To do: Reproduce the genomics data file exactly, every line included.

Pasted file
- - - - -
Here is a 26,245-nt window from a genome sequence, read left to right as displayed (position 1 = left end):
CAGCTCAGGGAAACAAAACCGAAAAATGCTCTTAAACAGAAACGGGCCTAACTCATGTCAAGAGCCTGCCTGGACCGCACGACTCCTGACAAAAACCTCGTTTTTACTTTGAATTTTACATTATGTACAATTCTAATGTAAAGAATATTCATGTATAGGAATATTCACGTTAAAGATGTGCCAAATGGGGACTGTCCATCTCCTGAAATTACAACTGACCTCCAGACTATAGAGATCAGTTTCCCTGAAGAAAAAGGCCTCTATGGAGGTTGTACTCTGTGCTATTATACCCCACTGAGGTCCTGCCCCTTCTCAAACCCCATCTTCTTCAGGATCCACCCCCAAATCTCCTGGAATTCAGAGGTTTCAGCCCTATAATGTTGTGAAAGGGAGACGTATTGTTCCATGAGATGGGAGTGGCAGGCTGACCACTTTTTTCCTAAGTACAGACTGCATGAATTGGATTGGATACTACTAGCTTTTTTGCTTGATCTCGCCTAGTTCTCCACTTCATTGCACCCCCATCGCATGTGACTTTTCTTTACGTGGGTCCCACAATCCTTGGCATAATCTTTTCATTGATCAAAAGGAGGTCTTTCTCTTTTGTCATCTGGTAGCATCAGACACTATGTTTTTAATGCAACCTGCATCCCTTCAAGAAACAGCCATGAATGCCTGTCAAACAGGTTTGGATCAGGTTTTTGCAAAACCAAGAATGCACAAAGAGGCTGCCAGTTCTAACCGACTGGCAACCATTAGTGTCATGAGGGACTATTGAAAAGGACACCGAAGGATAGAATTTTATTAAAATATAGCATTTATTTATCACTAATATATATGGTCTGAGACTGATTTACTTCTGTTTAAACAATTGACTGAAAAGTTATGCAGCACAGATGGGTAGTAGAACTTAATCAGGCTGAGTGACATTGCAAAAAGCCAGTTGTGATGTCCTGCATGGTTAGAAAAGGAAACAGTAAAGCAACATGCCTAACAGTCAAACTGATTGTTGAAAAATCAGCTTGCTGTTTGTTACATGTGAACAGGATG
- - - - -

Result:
Here is a 26,245-nt window from a genome sequence, read left to right as displayed (position 1 = left end):
CAGCTCAGGGAAACAAAACCGAAAAATGCTCTTAAACAGAAACGGGCCTAACTCATGTCAAGAGCCTGCCTGGACCGCACGACTCCTGACAAAAACCTCGTTTTTACTTTGAATTTTACATTATGTACAATTCTAATGTAAAGAATATTCATGTATAGGAATATTCACGTTAAAGATGTGCCAAATGGGGACTGTCCATCTCCTGAAATTACAACTGACCTCCAGACTATAGAGATCAGTTTCCCTGAAGAAAAAGGCCTCTATGGAGGTTGTACTCTGTGCTATTATACCCCACTGAGGTCCTGCCCCTTCTCAAACCCCATCTTCTTCAGGATCCACCCCCAAATCTCCTGGAATTCAGAGGTTTCAGCCCTATAATGTTGTGAAAGGGAGACGTATTGTTCCATGAGATGGGAGTGGCAGGCTGACCACTTTTTTCCTAAGTACAGACTGCATGAATTGGATTGGATACTACTAGCTTTTTTGCTTGATCTCGCCTAGTTCTCCACTTCATTGCACCCCCATCGCATGTGACTTTTCTTTACGTGGGTCCCACAATCCTTGGCATAATCTTTTCATTGATCAAAAGGAGGTCTTTCTCTTTTGTCATCTGGTAGCATCAGACACTATGTTTTTAATGCAACCTGCATCCCTTCAAGAAACAGCCATGAATGCCTGTCAAACAGGTTTGGATCAGGTTTTTGCAAAACCAAGAATGCACAAAGAGGCTGCCAGTTCTAACCGACTGGCAACCATTAGTGTCATGAGGGACTATTGAAAAGGACACCGAAGGATAGAATTTTATTAAAATATAGCATTTATTTATCACTAATATATATGGTCTGAGACTGATTTACTTCTGTTTAAACAATTGACTGAAAAGTTATGCAGCACAGATGGGTAGTAGAACTTAATCAGGCTGAGTGACATTGCAAAAAGCCAGTTGTGATGTCCTGCATGGTTAGAAAAGGAAACAGTAAAGCAACATGCCTAACAGTCAAACTGATTGTTGAAAAATCAGCTTGCTGTTTGTTACATGTGAACAGGATG